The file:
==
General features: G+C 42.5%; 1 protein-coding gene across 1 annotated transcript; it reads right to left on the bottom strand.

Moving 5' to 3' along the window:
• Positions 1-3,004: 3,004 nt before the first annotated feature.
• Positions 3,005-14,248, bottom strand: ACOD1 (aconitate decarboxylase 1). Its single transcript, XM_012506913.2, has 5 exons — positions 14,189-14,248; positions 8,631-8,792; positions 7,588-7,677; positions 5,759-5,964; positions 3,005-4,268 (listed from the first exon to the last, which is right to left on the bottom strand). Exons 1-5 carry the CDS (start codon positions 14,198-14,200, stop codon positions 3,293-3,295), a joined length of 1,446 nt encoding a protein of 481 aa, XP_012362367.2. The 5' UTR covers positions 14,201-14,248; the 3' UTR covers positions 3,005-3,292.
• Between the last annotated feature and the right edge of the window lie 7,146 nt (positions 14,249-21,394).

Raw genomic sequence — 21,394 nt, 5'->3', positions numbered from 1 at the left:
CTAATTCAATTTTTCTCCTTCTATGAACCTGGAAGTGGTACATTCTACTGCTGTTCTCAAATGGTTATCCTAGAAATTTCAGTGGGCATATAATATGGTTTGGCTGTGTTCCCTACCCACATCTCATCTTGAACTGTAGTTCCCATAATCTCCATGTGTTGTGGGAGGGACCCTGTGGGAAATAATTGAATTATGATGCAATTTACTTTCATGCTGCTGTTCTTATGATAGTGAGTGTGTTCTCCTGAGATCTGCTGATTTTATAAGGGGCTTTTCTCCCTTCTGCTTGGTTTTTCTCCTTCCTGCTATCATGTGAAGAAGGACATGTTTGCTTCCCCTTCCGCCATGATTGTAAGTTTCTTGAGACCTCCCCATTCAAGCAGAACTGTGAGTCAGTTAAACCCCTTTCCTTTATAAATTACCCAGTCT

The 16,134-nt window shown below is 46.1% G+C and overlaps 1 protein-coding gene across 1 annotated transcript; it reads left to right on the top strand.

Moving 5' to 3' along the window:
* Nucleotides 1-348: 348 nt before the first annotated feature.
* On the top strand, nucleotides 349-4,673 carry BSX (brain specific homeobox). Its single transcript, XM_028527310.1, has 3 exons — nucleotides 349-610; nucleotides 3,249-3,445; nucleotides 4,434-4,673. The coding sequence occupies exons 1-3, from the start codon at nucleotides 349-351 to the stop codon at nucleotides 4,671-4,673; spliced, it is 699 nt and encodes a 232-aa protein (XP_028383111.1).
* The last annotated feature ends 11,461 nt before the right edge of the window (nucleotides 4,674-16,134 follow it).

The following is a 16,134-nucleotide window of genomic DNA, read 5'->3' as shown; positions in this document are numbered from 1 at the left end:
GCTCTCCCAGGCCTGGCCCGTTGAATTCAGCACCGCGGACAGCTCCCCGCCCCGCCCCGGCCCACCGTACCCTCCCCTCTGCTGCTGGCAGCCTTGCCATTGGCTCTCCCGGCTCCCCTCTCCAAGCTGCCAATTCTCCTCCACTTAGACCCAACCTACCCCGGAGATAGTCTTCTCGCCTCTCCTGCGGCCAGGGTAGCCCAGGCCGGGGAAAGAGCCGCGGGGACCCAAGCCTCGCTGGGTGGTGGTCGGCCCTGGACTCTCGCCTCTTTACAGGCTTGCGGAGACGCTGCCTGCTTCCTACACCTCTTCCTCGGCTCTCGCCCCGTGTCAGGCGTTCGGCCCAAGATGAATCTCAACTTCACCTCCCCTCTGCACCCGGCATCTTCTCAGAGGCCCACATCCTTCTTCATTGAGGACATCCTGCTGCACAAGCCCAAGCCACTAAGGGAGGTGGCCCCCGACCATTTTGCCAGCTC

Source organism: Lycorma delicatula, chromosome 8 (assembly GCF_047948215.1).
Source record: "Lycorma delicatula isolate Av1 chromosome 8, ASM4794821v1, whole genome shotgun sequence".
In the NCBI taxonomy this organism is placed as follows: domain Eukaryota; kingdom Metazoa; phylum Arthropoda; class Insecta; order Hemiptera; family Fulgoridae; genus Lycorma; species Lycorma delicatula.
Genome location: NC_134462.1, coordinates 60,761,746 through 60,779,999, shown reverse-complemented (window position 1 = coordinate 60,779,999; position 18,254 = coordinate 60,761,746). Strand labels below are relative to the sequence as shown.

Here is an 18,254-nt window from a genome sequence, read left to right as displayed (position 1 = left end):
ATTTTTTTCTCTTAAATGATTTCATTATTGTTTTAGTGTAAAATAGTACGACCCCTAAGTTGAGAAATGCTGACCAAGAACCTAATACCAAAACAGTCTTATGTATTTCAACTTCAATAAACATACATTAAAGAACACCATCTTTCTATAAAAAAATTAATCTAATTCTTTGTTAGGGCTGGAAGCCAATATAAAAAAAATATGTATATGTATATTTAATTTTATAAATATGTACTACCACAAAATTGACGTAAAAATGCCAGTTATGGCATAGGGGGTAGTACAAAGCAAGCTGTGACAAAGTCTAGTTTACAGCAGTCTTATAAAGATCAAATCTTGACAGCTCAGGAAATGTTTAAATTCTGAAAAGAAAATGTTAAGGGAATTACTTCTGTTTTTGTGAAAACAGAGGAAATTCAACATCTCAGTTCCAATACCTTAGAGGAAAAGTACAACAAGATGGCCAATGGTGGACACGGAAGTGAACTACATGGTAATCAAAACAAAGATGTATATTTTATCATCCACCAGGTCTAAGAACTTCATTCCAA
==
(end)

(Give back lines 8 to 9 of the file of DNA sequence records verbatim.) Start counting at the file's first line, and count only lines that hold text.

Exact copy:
The 16,134-nt window shown below is 46.1% G+C and overlaps 1 protein-coding gene across 1 annotated transcript; it reads left to right on the top strand.

Moving 5' to 3' along the window: